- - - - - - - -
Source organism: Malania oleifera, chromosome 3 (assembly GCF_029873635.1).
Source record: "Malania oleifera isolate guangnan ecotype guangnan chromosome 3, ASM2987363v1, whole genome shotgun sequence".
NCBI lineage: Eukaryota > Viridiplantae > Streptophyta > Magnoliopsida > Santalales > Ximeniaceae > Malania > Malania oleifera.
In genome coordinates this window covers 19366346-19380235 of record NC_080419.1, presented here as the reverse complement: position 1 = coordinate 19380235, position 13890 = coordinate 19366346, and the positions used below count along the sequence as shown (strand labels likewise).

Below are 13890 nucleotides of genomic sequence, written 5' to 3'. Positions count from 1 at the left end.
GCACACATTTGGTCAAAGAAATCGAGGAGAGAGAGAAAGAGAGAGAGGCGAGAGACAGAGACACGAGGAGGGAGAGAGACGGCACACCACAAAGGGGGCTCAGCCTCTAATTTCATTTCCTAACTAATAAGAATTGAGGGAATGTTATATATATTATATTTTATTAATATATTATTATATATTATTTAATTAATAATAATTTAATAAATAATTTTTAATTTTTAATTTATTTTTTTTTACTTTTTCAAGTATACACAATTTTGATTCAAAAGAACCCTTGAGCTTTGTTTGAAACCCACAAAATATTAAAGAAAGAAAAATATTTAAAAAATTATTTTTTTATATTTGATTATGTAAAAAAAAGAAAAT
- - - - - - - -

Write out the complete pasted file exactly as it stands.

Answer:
Source organism: Malania oleifera, chromosome 3 (assembly GCF_029873635.1).
Source record: "Malania oleifera isolate guangnan ecotype guangnan chromosome 3, ASM2987363v1, whole genome shotgun sequence".
NCBI lineage: Eukaryota > Viridiplantae > Streptophyta > Magnoliopsida > Santalales > Ximeniaceae > Malania > Malania oleifera.
In genome coordinates this window covers 19366346-19380235 of record NC_080419.1, presented here as the reverse complement: position 1 = coordinate 19380235, position 13890 = coordinate 19366346, and the positions used below count along the sequence as shown (strand labels likewise).

Below are 13890 nucleotides of genomic sequence, written 5' to 3'. Positions count from 1 at the left end.
GCACACATTTGGTCAAAGAAATCGAGGAGAGAGAGAAAGAGAGAGAGGCGAGAGACAGAGACACGAGGAGGGAGAGAGACGGCACACCACAAAGGGGGCTCAGCCTCTAATTTCATTTCCTAACTAATAAGAATTGAGGGAATGTTATATATATTATATTTTATTAATATATTATTATATATTATTTAATTAATAATAATTTAATAAATAATTTTTAATTTTTAATTTATTTTTTTTTACTTTTTCAAGTATACACAATTTTGATTCAAAAGAACCCTTGAGCTTTGTTTGAAACCCACAAAATATTAAAGAAAGAAAAATATTTAAAAAATTATTTTTTTATATTTGATTATGTAAAAAAAAGAAAAT